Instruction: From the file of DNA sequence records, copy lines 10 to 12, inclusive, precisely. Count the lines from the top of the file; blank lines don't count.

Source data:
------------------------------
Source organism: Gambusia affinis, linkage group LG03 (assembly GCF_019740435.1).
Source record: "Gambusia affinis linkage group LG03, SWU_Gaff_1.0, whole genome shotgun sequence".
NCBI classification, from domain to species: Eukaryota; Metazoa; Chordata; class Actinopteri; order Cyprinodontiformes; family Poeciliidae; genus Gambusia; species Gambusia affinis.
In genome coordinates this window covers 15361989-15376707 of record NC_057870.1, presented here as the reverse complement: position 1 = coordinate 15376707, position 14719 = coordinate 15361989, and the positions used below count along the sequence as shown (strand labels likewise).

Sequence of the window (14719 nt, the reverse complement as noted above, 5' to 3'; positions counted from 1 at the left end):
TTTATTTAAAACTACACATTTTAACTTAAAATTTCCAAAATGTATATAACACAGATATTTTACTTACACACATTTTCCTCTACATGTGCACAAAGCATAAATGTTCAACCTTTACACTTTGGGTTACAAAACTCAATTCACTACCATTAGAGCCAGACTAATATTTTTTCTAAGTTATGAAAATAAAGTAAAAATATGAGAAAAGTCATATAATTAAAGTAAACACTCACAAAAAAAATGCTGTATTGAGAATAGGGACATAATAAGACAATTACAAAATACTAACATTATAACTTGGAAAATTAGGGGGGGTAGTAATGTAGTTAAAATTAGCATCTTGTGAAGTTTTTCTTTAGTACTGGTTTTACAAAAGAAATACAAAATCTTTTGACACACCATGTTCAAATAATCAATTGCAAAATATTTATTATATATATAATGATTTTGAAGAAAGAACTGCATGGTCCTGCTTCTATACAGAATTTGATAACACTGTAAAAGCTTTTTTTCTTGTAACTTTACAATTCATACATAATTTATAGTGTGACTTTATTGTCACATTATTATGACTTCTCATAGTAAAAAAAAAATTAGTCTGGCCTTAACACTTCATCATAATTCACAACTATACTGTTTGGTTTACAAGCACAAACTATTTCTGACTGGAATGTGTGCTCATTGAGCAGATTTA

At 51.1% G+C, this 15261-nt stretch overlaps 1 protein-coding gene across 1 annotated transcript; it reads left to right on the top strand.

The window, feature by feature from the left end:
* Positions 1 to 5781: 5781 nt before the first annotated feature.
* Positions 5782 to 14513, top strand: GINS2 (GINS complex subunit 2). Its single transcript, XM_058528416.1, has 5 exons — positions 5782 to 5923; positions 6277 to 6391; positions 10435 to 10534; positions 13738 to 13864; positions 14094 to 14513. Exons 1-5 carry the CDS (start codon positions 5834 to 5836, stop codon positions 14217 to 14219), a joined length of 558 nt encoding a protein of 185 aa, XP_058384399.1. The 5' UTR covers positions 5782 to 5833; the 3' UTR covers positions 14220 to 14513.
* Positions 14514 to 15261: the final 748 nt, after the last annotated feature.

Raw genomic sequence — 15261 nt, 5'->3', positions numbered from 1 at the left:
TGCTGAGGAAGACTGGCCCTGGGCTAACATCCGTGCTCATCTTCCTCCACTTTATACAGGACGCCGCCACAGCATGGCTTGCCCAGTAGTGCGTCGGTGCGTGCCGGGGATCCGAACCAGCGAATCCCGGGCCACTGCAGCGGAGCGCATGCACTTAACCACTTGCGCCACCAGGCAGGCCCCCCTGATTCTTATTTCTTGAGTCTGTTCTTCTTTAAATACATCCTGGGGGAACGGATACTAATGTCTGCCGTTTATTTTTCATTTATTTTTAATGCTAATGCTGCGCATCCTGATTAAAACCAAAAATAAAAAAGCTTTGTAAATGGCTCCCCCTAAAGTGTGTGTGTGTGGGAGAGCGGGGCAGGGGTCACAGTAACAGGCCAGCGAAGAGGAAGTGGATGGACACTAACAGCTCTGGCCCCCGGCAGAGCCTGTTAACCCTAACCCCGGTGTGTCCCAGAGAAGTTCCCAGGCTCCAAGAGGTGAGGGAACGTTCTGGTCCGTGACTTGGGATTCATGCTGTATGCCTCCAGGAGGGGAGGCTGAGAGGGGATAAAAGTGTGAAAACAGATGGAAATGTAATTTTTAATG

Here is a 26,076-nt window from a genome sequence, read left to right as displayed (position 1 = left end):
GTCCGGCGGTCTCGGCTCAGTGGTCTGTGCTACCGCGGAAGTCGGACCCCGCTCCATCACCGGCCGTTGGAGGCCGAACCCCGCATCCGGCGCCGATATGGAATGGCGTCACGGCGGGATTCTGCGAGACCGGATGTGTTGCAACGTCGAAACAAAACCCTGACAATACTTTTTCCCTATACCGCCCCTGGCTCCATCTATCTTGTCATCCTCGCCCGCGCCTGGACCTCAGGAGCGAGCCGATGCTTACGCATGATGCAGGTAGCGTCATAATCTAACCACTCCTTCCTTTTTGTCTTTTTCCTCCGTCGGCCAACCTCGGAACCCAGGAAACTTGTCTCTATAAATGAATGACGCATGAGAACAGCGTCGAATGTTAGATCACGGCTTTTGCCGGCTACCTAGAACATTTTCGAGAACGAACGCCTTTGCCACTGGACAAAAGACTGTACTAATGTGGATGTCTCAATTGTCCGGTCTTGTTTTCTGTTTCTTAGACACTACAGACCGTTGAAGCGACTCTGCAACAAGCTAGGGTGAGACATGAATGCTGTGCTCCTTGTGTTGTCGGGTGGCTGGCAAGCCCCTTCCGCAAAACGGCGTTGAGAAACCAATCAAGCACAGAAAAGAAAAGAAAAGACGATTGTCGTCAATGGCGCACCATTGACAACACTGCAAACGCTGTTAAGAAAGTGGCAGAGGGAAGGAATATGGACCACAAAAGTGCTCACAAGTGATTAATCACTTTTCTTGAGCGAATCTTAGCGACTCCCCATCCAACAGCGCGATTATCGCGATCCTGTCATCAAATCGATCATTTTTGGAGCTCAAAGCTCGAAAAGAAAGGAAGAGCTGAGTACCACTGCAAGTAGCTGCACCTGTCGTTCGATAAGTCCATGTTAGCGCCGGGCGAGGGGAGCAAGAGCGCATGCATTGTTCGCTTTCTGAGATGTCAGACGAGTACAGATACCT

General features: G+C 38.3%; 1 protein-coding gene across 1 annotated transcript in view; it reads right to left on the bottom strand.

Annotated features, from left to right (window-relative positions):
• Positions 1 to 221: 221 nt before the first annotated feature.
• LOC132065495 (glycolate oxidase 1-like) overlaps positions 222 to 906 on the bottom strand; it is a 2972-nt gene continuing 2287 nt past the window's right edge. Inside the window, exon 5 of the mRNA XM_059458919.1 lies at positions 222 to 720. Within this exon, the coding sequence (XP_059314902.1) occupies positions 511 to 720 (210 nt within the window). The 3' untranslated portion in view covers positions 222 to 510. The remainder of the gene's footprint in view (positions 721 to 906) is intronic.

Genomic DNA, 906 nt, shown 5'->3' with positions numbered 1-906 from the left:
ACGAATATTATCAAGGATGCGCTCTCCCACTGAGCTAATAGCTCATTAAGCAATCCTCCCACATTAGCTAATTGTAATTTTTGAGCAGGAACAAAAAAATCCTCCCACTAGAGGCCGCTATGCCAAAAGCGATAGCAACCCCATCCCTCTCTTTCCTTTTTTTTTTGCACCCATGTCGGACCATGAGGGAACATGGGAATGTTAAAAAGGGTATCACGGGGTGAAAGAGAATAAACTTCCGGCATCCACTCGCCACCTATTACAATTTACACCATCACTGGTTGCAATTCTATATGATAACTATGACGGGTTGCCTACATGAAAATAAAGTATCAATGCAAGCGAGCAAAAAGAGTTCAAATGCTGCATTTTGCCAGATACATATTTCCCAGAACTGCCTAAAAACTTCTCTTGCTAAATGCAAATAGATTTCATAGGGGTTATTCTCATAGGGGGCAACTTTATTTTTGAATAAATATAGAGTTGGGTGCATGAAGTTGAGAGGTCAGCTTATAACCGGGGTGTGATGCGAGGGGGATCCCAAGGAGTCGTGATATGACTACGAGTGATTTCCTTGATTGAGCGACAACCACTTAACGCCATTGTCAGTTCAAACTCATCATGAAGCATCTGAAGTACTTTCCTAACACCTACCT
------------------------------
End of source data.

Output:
* Positions 5782 to 14513, top strand: GINS2 (GINS complex subunit 2). Its single transcript, XM_058528416.1, has 5 exons — positions 5782 to 5923; positions 6277 to 6391; positions 10435 to 10534; positions 13738 to 13864; positions 14094 to 14513. Exons 1-5 carry the CDS (start codon positions 5834 to 5836, stop codon positions 14217 to 14219), a joined length of 558 nt encoding a protein of 185 aa, XP_058384399.1. The 5' UTR covers positions 5782 to 5833; the 3' UTR covers positions 14220 to 14513.
* Positions 14514 to 15261: the final 748 nt, after the last annotated feature.

Raw genomic sequence — 15261 nt, 5'->3', positions numbered from 1 at the left: